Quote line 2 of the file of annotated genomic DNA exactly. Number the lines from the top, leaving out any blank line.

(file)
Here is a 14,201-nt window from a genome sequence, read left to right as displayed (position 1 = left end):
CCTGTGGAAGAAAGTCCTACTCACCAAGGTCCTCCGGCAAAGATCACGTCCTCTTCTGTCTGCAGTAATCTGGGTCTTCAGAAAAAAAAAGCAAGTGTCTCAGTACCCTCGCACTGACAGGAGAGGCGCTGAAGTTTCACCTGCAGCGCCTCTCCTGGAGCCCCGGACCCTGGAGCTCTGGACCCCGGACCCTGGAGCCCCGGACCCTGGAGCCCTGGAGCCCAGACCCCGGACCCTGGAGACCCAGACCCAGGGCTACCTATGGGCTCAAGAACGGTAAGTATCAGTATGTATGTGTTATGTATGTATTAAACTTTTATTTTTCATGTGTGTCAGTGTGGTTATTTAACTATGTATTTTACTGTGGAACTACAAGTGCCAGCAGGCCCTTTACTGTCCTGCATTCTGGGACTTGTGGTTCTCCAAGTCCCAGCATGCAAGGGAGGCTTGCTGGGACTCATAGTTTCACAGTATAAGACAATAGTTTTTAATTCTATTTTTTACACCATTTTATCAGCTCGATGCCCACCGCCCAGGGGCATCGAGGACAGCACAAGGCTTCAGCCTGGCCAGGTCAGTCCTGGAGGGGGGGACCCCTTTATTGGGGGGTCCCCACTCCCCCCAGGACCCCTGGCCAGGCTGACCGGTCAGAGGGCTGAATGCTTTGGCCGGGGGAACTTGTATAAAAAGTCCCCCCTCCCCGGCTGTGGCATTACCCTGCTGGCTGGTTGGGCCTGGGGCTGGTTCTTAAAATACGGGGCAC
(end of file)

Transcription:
CCTGTGGAAGAAAGTCCTACTCACCAAGGTCCTCCGGCAAAGATCACGTCCTCTTCTGTCTGCAGTAATCTGGGTCTTCAGAAAAAAAAAGCAAGTGTCTCAGTACCCTCGCACTGACAGGAGAGGCGCTGAAGTTTCACCTGCAGCGCCTCTCCTGGAGCCCCGGACCCTGGAGCTCTGGACCCCGGACCCTGGAGCCCCGGACCCTGGAGCCCTGGAGCCCAGACCCCGGACCCTGGAGACCCAGACCCAGGGCTACCTATGGGCTCAAGAACGGTAAGTATCAGTATGTATGTGTTATGTATGTATTAAACTTTTATTTTTCATGTGTGTCAGTGTGGTTATTTAACTATGTATTTTACTGTGGAACTACAAGTGCCAGCAGGCCCTTTACTGTCCTGCATTCTGGGACTTGTGGTTCTCCAAGTCCCAGCATGCAAGGGAGGCTTGCTGGGACTCATAGTTTCACAGTATAAGACAATAGTTTTTAATTCTATTTTTTACACCATTTTATCAGCTCGATGCCCACCGCCCAGGGGCATCGAGGACAGCACAAGGCTTCAGCCTGGCCAGGTCAGTCCTGGAGGGGGGGACCCCTTTATTGGGGGGTCCCCACTCCCCCCAGGACCCCTGGCCAGGCTGACCGGTCAGAGGGCTGAATGCTTTGGCCGGGGGAACTTGTATAAAAAGTCCCCCCTCCCCGGCTGTGGCATTACCCTGCTGGCTGGTTGGGCCTGGGGCTGGTTCTTAAAATACGGGGCAC